Felicity Huffman, best known for her role in the American comedy series, Desperate Housewives reportedly has agreed to plead guilty to paying bribes to get their children into elite universities along with 12 other parents on Monday. According to CNN, Huffman has pleaded guilty to paying $15,000 to a fake charity associated with Rick Singer to facilitate cheating for her daughter on the SAT entrance examinations.
Huffman could reportedly face up to 20 years in prison for conspiracy to commit mail fraud. However, CNN reports that the United States federal prosecutors are likely to recommend just 12 months of supervised release and a fine of $20,000.
“I am in full acceptance of my guilt, and with deep regret and shame over what I have done, I accept full responsibility for my actions and will accept the consequences that stem from those actions,” Huffman said in a statement. “I am ashamed of the pain I have caused my daughter, my family, my friends, my colleagues and the educational community. I want to apologise to them and, especially, I want to apologise to the students who work hard every day to get into college, and to their parents who make tremendous sacrifices’’ Huffman said in a statement as per CNN. She further added that her daughter had no knowledge of her fraud. “In my misguided and profoundly wrong way, I have betrayed her,” she said.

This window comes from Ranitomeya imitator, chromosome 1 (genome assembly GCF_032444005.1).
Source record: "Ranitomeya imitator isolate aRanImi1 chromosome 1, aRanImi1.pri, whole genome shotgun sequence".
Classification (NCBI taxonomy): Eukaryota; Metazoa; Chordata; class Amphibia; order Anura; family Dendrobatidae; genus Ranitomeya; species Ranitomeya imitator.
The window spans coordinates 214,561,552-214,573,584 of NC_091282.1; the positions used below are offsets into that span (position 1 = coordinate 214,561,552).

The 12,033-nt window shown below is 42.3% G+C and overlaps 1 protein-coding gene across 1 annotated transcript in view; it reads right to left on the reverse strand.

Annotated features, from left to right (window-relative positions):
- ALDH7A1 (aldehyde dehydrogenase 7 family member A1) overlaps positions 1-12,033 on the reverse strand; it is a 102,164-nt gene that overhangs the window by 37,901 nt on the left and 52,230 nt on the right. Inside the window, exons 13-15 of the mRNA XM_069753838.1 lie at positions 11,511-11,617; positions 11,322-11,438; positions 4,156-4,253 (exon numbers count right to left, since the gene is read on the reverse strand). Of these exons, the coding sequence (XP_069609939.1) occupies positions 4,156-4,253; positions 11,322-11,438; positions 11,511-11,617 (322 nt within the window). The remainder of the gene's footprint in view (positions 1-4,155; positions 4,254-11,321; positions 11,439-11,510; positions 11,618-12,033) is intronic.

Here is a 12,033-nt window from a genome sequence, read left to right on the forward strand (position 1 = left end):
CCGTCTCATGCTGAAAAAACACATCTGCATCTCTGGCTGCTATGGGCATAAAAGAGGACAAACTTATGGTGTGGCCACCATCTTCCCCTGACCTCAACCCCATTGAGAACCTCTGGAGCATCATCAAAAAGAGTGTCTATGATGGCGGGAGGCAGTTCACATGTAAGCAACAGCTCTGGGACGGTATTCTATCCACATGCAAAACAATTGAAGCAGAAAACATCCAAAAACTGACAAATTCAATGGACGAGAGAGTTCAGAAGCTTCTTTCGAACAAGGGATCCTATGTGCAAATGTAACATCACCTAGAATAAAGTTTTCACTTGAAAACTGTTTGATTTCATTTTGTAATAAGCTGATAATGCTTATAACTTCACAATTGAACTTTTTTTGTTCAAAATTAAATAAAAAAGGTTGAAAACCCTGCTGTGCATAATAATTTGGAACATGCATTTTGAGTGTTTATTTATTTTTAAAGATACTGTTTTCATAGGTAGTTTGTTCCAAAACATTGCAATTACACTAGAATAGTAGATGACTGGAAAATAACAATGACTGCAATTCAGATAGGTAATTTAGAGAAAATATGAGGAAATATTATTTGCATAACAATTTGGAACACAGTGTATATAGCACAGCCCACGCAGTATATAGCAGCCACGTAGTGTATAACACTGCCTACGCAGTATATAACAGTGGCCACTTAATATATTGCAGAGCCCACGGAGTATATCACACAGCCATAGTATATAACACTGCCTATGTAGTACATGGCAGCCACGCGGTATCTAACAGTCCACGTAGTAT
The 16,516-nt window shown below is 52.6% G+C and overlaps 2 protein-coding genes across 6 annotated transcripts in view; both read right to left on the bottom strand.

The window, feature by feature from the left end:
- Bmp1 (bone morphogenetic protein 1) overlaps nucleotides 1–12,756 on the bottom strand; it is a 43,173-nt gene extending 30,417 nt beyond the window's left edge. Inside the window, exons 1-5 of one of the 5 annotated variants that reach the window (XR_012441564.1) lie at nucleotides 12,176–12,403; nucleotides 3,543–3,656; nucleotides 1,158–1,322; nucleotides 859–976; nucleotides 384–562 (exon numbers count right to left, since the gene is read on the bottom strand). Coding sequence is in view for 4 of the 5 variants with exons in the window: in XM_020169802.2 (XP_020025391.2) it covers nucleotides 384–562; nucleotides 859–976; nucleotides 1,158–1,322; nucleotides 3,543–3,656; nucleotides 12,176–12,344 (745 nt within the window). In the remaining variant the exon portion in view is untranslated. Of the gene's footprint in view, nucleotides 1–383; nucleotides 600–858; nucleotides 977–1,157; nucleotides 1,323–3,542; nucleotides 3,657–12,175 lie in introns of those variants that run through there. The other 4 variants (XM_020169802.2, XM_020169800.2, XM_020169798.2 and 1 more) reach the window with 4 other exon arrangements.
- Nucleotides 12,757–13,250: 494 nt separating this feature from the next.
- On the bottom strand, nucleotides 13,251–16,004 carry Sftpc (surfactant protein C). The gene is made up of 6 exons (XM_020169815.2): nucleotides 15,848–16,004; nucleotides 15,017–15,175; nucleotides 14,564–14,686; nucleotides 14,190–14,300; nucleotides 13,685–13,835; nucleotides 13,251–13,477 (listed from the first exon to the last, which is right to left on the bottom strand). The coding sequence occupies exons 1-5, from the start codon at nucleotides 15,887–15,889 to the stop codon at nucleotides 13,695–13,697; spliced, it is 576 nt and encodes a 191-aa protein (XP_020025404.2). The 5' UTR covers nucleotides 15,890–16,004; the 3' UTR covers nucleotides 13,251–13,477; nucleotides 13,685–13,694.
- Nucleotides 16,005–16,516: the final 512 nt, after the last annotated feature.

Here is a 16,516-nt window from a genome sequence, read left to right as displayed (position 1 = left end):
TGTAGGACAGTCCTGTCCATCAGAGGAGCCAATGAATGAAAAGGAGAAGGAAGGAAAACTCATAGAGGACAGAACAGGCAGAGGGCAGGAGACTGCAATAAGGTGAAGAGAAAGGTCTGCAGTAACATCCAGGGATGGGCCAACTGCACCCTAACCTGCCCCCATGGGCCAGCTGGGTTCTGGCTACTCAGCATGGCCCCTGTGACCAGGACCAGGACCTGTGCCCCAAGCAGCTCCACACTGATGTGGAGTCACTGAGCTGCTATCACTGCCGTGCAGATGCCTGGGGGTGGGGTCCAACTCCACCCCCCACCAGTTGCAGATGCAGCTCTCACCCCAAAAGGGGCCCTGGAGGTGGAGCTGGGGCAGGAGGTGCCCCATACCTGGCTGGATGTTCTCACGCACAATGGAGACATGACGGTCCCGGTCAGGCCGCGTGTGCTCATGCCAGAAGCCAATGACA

Along with Huffman, Gregory and Marcia Abbott, Jane Buckingham, Gordon Caplan, Robert Flaxman, Agustin Huneeus Jr., Marjorie Klapper, Peter Jan Sartorio, Stephen Semprevivo and Devin Sloane were reportedly all charged with one count of conspiracy to commit mail fraud and honest services mail fraud and have agreed to plead guilty, prosecutors added.
William Rick Singer, the mastermind behind the scam who authorities say was paid about $25 million dollars to bribe coaches and university administrators have pleaded guilty and is cooperating with authorities. Singer, who pleaded guilty to charges of racketeering, money laundering and obstruction of justice, was reportedly paid up to $6.5 million by parents to get their children into prestigious universities.